DOCUMENT Full-Text Alan Ferg. Norm Tessman.

Chapter 7 documents two previously unpublished events that have figured prominently in Yavapai and Western Apache archaeology in central Arizona. First, Ferg details the Goodwin and Sayles 1937 Verde Survey. He argues that this three-day trip into the Verde Valley in the fall of 1937 marks the beginnings of ethnoarchaeological studies of the Western Apache. He provides thorough descriptions of all the sites located during the survey in an effort to differentiate Yavapai and Western Apache...


Vanishing River Volume 4: Chapter 19: Landscapes and Lives along the Lower Verde River (1997)
DOCUMENT Full-Text Stephanie M. Whittlesey.

Chapter 19 summarizes and compares the prehistoric, historic-period Yavapai and Western Apaches, and Euroamerican landscapes. Whittlesey considers the land-based units (i.e., domestic space, food production spaces, ritual spaces) that define interaction with the landscape during each of these cultural historical periods and attempts to identify landmarks associated with these units. She focuses on the following units: territorial boundaries, agricultural landscapes, procurement spaces, dwelling...


Vanishing River Volume 4: Chapter 20: The Lower Verde Archaeological Project in Context (1997)
DOCUMENT Full-Text Jeffrey H. Altschul. Stephanie M. Whittlesey. Richard Ciolek-Torrello.

Chapter 20 provides a brief retrospective of the LVAP. Altschul and the other authors discuss changes to the archaeological data recovery efforts and re-orientation of theoretical perspectives that took place over the six years of the project. They conclude with an overview of the project’s results and its implications for the prehistory and history of the Southwest.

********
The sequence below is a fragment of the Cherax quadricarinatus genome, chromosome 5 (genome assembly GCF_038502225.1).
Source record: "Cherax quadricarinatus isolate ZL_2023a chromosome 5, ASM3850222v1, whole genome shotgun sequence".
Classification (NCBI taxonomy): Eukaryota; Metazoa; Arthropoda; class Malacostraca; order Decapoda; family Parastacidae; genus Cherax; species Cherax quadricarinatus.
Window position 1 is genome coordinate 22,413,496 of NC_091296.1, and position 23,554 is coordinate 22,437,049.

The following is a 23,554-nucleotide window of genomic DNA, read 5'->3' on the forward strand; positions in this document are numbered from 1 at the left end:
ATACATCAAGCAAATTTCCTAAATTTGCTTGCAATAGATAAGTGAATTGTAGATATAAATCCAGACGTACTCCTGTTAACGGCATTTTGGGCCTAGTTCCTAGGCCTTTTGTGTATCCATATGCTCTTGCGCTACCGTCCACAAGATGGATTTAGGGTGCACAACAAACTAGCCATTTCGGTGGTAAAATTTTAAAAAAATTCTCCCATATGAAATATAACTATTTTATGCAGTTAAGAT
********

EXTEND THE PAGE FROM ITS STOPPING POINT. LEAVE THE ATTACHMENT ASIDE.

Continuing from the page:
Vanishing River: Attached Report: Petrographic and Qualitative Analyses of Sands and Sherds from the Lower Verde River Area (1997)
DOCUMENT Full-Text James M. Heidke. Diana C. Kamilli. Elizabeth Miksa.

The goal of the present study is to identify the provenance of ceramics recovered from the Lower Verde Archaeological Project (LVAP) sites on the basis of the temper found within them (Ciolek-Torrello et al. 1992:III-75 to III-85). The focus of this attached report is on sand temper used in pottery vessels. Ceramic wares and/or types produced within the study area are distinguished from those imported from other areas. A reconnaissance sample of wash sands from the lower Verde River area was...